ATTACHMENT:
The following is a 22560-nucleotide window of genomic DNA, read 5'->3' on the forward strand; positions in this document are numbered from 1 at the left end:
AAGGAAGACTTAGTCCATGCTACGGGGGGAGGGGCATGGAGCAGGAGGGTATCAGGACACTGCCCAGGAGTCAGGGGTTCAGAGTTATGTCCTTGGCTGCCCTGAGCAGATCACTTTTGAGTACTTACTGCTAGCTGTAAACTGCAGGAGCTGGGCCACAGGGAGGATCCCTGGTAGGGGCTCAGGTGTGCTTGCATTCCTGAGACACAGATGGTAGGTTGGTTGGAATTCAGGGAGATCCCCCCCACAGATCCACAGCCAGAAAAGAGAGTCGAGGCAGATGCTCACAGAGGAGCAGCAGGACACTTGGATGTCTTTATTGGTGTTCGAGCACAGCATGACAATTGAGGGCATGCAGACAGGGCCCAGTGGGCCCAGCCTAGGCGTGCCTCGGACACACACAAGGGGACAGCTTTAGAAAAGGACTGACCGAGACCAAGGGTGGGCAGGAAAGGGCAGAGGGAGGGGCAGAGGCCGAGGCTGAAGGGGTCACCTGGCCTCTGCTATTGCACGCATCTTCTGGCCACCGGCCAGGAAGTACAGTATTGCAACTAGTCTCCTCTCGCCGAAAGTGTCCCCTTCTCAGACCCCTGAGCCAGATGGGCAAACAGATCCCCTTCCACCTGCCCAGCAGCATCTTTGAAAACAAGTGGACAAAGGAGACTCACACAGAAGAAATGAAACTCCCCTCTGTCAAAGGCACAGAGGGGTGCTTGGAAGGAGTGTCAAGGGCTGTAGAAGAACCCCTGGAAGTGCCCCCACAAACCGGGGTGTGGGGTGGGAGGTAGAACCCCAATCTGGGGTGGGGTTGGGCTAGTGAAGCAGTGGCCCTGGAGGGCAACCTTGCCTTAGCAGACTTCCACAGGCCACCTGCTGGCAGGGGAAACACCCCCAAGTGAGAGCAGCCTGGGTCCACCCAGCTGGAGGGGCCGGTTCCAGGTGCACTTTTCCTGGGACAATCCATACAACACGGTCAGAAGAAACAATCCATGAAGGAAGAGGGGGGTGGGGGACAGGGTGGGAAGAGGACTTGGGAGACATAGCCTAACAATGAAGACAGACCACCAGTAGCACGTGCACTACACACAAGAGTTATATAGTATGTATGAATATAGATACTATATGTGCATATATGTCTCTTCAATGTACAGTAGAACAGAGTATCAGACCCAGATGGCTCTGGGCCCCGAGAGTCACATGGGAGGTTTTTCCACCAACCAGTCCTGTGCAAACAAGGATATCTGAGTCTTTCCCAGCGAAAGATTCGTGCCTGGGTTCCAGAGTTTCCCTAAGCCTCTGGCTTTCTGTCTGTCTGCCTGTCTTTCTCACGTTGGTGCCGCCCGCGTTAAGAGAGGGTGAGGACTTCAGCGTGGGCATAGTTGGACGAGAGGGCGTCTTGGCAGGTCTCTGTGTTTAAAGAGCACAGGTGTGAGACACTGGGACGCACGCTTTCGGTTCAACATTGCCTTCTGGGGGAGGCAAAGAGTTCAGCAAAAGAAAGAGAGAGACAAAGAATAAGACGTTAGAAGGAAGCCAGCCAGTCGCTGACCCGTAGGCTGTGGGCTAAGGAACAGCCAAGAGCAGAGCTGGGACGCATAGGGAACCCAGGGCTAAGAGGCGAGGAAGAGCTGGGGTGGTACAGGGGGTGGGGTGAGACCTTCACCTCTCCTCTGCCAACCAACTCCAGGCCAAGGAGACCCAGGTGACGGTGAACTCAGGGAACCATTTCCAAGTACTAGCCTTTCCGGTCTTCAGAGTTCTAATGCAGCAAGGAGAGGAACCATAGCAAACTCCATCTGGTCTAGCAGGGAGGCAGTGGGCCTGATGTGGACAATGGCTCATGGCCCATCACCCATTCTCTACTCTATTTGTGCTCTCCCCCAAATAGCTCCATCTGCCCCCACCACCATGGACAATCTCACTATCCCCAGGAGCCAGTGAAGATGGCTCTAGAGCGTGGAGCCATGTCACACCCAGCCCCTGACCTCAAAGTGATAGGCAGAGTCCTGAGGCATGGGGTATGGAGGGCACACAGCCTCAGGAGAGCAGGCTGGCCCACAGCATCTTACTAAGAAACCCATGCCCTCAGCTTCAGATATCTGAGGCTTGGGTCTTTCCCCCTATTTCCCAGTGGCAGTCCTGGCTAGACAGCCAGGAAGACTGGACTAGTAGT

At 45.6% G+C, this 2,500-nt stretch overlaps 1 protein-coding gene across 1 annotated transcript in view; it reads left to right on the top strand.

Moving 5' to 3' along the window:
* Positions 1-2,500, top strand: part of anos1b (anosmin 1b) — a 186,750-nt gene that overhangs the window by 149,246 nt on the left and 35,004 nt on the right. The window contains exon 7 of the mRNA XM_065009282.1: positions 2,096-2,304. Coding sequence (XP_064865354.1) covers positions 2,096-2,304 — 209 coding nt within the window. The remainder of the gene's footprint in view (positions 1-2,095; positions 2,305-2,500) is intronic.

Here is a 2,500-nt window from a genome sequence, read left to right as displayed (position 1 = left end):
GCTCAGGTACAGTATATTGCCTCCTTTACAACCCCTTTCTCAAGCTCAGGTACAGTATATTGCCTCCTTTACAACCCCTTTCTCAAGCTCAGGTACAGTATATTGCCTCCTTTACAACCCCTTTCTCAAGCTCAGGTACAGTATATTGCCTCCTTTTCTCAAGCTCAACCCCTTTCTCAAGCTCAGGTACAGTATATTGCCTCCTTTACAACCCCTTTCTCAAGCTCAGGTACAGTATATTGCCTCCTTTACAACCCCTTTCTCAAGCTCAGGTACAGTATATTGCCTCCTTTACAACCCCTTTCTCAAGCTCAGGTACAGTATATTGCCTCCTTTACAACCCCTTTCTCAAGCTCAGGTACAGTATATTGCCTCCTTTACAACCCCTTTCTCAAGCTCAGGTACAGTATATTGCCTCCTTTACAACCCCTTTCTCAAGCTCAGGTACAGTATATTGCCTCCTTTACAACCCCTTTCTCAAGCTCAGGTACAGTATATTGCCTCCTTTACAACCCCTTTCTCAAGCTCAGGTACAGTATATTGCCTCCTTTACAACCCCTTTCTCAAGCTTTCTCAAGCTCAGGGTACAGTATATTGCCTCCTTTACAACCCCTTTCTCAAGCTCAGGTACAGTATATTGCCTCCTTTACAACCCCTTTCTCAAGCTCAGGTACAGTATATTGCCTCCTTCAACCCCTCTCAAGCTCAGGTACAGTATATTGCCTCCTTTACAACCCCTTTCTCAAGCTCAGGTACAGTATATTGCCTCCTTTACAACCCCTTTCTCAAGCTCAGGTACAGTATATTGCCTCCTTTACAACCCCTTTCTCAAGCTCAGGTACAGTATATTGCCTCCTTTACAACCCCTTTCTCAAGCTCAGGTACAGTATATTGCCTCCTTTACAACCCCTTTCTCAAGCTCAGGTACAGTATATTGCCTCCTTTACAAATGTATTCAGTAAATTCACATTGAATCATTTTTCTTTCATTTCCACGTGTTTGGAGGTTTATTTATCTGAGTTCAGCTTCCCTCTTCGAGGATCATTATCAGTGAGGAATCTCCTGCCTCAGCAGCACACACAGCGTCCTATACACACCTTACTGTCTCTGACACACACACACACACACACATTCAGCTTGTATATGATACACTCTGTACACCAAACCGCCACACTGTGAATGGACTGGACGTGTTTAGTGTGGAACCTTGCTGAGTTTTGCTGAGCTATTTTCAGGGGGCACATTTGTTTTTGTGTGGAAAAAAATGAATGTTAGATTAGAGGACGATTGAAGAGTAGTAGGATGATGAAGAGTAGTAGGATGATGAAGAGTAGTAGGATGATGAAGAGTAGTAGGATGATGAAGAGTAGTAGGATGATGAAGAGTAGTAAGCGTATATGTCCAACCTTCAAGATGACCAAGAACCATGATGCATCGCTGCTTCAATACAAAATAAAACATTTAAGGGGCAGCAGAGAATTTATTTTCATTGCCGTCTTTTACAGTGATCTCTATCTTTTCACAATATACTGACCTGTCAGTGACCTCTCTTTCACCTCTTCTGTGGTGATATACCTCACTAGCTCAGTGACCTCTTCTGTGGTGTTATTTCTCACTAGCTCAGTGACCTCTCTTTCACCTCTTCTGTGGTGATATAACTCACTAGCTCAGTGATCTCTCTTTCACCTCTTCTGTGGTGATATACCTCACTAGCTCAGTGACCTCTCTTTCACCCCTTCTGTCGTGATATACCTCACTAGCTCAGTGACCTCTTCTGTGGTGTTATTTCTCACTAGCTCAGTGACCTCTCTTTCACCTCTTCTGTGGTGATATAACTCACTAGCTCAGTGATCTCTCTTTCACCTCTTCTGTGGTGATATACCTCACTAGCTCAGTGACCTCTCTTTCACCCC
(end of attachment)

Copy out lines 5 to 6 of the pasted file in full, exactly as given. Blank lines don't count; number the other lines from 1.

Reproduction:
* Positions 1-2,500, top strand: part of anos1b (anosmin 1b) — a 186,750-nt gene that overhangs the window by 149,246 nt on the left and 35,004 nt on the right. The window contains exon 7 of the mRNA XM_065009282.1: positions 2,096-2,304. Coding sequence (XP_064865354.1) covers positions 2,096-2,304 — 209 coding nt within the window. The remainder of the gene's footprint in view (positions 1-2,095; positions 2,305-2,500) is intronic.

Here is a 2,500-nt window from a genome sequence, read left to right as displayed (position 1 = left end):